We were both involved in the launch of Macquarie’s credit card business back in 2006/07 so we’ve already been through the start-up phase, albeit within a large established business like Macquarie.
We’ve got a broad background/experience between us – Matt (sales/marketing/product development/purchasing), Andrew (law/accounting/risk management/business development/web development), so that combined with over 20 years in the corporate world means we’ve learned key core skills for an online retail business such as delivering excellent customer service, managing budgets/costs and managing a customer portfolio.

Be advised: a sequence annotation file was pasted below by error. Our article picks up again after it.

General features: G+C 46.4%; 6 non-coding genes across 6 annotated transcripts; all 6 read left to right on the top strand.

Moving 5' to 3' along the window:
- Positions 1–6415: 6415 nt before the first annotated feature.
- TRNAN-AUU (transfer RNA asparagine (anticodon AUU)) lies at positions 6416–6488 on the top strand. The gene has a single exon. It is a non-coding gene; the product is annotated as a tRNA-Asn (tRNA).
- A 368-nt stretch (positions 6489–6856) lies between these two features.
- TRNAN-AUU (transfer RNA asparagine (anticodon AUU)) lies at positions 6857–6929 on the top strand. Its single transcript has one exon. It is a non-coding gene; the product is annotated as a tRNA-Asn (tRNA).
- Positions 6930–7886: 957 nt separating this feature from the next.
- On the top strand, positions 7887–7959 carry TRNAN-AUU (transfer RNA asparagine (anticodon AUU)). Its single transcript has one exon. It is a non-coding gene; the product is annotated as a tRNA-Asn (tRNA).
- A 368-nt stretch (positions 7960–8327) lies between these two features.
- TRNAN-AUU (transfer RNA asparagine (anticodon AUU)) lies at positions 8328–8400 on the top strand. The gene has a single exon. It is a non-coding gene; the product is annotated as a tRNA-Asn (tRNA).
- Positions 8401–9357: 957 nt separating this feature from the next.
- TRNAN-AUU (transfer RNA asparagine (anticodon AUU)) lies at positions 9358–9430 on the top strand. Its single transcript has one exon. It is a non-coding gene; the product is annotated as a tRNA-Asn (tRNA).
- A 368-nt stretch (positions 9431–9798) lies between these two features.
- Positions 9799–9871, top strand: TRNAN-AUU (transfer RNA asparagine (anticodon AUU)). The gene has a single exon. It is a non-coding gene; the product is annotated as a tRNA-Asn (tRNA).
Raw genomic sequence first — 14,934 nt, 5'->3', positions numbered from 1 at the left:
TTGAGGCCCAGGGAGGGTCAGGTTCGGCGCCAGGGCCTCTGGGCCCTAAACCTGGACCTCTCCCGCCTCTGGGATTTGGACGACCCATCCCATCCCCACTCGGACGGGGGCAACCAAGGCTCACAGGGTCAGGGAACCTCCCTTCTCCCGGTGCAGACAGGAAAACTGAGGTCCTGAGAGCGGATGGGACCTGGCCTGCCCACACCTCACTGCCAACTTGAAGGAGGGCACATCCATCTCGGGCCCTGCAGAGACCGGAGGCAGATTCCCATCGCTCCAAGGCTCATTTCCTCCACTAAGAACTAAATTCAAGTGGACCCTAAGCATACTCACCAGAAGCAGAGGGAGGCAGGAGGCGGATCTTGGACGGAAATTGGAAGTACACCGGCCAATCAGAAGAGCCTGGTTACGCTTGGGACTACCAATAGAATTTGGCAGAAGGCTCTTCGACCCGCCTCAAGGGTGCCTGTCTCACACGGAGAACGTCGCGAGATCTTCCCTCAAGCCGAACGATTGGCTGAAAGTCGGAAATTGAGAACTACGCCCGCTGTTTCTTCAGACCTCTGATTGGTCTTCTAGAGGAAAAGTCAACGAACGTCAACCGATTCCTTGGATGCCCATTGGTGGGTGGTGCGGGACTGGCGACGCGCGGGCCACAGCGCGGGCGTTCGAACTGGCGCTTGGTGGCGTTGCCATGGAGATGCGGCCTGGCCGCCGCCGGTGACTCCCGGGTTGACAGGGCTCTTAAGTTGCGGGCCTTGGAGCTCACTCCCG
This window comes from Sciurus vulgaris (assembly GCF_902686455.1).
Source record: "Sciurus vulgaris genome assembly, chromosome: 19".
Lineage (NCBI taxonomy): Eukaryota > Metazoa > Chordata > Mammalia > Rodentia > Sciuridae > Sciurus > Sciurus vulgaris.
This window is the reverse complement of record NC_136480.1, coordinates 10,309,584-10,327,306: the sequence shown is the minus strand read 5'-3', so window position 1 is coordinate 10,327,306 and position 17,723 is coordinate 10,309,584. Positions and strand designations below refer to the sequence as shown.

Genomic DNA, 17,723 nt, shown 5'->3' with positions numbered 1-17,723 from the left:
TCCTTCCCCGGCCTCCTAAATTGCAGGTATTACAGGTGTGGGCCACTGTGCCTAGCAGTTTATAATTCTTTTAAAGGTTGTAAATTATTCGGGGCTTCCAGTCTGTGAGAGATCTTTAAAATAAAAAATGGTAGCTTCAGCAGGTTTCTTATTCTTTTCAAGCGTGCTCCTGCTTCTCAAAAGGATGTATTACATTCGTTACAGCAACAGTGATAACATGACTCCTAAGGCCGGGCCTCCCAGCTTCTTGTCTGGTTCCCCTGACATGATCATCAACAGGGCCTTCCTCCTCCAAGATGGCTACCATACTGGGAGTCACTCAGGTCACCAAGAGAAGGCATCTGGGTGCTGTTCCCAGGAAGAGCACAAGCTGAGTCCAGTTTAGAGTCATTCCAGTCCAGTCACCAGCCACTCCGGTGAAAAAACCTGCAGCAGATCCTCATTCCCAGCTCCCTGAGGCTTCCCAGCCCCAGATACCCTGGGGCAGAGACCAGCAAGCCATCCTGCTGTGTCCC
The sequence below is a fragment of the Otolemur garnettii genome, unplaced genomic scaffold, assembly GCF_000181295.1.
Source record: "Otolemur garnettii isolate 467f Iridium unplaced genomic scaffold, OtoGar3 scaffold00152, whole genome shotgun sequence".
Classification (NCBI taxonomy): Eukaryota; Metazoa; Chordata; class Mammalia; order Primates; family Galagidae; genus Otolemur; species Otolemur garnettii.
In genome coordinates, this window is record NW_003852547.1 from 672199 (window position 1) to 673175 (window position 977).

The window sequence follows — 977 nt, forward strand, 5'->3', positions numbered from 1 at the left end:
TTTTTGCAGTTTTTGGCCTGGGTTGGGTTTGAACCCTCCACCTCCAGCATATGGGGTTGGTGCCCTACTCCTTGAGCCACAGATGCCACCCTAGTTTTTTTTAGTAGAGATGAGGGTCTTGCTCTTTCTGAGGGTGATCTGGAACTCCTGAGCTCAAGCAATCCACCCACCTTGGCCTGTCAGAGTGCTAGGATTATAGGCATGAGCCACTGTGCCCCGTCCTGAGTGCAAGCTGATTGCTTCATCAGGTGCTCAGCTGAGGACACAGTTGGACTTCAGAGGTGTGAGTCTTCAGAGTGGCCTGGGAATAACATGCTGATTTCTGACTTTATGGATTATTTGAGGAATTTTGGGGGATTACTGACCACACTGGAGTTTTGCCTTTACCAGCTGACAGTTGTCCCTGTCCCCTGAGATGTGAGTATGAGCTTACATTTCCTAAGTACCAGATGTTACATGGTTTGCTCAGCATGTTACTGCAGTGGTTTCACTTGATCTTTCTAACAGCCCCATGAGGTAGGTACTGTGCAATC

We’ve also really benefited from an extensive network of contacts that’ve been able to help us directly or refer us to people who could, which has been very valuable.
How many staff do you have?
There are currently three of us full-time, plus we have a largely outsourced business model and use a lot of freelance/contractors where needed to keep our running costs lean.
We will be looking to take on one to two other full-time people over the coming months and are always on the lookout for people interested in doing an internship with us.
How did you fund the business and what were your start-up costs?
The business was funded through a combination of our own savings, a business loan from ANZ Bank and sponsorship from Visa.
How did you secure a loan from ANZ and sponsorship from Visa?
We launched the Macquarie Visa cards back in 2007 so had always had a good relationship with Visa.
They saw the potential in what we were proposing to do, so were keen to support us in that sense.
In order to secure our loan from ANZ, we developed a very detailed business plan/financials/strategy document.